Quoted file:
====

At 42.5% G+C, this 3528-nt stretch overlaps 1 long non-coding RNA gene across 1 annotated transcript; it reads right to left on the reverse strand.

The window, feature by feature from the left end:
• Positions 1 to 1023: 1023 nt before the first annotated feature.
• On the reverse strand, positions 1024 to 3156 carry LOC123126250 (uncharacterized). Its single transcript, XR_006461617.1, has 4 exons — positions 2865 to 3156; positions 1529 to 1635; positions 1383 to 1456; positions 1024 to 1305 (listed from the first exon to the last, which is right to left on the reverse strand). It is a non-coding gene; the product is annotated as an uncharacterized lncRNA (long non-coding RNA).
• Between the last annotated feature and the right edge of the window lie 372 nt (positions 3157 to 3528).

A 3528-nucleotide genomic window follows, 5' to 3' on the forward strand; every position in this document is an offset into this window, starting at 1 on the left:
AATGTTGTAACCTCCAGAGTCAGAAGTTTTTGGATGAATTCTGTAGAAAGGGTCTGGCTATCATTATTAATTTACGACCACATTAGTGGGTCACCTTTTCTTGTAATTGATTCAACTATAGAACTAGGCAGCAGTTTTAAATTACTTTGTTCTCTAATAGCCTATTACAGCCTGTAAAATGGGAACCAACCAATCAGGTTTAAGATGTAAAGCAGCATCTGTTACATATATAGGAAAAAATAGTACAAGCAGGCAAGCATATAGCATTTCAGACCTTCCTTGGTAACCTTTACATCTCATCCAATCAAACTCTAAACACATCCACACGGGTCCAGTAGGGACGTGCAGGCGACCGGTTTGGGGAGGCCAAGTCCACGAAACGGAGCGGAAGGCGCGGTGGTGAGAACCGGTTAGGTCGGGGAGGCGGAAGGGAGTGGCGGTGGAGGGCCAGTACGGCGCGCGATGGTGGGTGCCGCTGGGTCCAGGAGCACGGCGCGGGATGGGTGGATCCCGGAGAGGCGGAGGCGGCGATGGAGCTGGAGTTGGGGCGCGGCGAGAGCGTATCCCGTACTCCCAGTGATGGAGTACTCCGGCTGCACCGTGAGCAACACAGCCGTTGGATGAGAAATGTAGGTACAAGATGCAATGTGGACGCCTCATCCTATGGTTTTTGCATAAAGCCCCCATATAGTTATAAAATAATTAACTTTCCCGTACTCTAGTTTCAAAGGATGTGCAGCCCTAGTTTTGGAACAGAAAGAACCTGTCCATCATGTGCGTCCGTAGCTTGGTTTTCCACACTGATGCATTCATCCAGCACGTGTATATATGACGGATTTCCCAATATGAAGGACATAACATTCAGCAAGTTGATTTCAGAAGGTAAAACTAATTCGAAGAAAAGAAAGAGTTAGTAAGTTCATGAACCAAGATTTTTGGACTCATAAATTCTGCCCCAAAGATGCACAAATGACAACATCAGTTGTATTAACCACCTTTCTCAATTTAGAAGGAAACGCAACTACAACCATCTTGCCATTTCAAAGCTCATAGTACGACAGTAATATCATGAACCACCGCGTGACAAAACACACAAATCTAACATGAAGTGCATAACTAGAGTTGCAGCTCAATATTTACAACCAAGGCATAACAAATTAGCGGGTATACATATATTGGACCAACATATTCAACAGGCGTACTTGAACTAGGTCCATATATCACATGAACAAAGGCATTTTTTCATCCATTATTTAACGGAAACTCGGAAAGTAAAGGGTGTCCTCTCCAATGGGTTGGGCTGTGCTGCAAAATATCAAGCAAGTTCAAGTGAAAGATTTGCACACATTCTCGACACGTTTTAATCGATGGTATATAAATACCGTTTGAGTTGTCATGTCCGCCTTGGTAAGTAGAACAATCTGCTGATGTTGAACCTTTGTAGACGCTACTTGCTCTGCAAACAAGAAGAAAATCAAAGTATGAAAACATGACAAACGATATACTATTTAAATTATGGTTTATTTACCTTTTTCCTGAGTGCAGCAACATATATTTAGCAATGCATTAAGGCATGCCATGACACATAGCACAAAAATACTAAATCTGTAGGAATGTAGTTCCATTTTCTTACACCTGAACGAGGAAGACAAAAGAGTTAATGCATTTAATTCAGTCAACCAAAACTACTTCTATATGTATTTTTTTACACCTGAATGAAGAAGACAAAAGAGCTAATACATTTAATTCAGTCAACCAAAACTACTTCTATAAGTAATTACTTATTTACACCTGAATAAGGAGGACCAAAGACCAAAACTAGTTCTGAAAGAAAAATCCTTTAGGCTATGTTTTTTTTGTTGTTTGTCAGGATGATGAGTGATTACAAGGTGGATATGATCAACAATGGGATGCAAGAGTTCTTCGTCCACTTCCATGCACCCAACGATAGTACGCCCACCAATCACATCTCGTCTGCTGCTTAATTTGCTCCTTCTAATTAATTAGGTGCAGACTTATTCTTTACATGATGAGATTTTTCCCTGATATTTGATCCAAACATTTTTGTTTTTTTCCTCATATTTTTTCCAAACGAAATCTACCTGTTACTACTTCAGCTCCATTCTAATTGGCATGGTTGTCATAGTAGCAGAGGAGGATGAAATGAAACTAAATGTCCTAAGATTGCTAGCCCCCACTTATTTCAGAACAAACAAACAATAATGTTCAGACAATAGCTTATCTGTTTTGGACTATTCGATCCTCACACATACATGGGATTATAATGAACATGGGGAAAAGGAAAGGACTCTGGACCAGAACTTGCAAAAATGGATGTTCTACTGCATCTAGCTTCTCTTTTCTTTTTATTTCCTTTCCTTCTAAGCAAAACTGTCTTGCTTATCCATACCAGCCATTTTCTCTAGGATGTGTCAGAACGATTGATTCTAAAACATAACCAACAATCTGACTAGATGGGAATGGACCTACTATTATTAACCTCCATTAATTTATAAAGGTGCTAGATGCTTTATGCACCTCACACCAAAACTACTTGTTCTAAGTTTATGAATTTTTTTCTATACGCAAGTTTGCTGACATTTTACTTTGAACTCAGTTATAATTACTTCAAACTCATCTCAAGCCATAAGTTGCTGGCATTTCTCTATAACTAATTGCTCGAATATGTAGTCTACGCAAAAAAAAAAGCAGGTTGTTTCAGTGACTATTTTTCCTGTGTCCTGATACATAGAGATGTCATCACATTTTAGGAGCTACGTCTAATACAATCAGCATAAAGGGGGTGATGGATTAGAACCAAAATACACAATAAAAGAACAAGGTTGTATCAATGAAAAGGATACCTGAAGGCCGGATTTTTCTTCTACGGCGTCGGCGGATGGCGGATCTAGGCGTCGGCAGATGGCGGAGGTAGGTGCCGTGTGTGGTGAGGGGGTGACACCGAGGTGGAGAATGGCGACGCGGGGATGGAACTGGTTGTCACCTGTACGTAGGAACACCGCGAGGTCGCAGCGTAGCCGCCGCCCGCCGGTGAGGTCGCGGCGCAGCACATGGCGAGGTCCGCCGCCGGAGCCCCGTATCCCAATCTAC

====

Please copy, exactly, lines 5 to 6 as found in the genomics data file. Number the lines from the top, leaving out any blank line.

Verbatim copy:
• Between the last annotated feature and the right edge of the window lie 372 nt (positions 3157 to 3528).

A 3528-nucleotide genomic window follows, 5' to 3' on the forward strand; every position in this document is an offset into this window, starting at 1 on the left: